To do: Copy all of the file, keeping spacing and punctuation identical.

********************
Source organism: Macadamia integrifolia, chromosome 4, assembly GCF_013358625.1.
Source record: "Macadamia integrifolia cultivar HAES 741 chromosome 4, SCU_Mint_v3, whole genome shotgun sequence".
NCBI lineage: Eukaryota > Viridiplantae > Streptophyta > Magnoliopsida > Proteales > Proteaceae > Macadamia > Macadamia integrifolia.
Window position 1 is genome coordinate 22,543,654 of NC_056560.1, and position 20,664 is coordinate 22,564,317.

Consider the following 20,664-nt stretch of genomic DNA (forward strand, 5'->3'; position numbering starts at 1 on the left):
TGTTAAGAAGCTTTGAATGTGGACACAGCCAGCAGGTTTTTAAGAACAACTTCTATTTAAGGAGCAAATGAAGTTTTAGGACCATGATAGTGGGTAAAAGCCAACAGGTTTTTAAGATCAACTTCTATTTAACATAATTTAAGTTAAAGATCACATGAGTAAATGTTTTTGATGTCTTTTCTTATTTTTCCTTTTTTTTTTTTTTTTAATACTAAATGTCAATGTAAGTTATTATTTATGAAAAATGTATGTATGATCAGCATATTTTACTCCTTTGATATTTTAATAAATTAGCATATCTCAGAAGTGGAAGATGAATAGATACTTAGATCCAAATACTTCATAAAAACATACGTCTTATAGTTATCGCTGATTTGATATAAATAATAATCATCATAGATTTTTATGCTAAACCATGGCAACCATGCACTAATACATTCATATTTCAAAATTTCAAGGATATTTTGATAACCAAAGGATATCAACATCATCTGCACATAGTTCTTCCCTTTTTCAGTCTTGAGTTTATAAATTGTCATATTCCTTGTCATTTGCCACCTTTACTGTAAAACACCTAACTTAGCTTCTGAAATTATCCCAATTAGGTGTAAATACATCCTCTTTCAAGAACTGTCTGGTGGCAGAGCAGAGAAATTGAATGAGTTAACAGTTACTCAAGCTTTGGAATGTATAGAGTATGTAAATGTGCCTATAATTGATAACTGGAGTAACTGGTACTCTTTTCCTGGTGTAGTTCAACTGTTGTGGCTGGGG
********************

Source organism: Macadamia integrifolia, chromosome 4, assembly GCF_013358625.1.
Source record: "Macadamia integrifolia cultivar HAES 741 chromosome 4, SCU_Mint_v3, whole genome shotgun sequence".
NCBI lineage: Eukaryota > Viridiplantae > Streptophyta > Magnoliopsida > Proteales > Proteaceae > Macadamia > Macadamia integrifolia.
Window position 1 is genome coordinate 22,543,654 of NC_056560.1, and position 20,664 is coordinate 22,564,317.

Consider the following 20,664-nt stretch of genomic DNA (forward strand, 5'->3'; position numbering starts at 1 on the left):
TGTTAAGAAGCTTTGAATGTGGACACAGCCAGCAGGTTTTTAAGAACAACTTCTATTTAAGGAGCAAATGAAGTTTTAGGACCATGATAGTGGGTAAAAGCCAACAGGTTTTTAAGATCAACTTCTATTTAACATAATTTAAGTTAAAGATCACATGAGTAAATGTTTTTGATGTCTTTTCTTATTTTTCCTTTTTTTTTTTTTTTTAATACTAAATGTCAATGTAAGTTATTATTTATGAAAAATGTATGTATGATCAGCATATTTTACTCCTTTGATATTTTAATAAATTAGCATATCTCAGAAGTGGAAGATGAATAGATACTTAGATCCAAATACTTCATAAAAACATACGTCTTATAGTTATCGCTGATTTGATATAAATAATAATCATCATAGATTTTTATGCTAAACCATGGCAACCATGCACTAATACATTCATATTTCAAAATTTCAAGGATATTTTGATAACCAAAGGATATCAACATCATCTGCACATAGTTCTTCCCTTTTTCAGTCTTGAGTTTATAAATTGTCATATTCCTTGTCATTTGCCACCTTTACTGTAAAACACCTAACTTAGCTTCTGAAATTATCCCAATTAGGTGTAAATACATCCTCTTTCAAGAACTGTCTGGTGGCAGAGCAGAGAAATTGAATGAGTTAACAGTTACTCAAGCTTTGGAATGTATAGAGTATGTAAATGTGCCTATAATTGATAACTGGAGTAACTGGTACTCTTTTCCTGGTGTAGTTCAACTGTTGTGGCTGGGG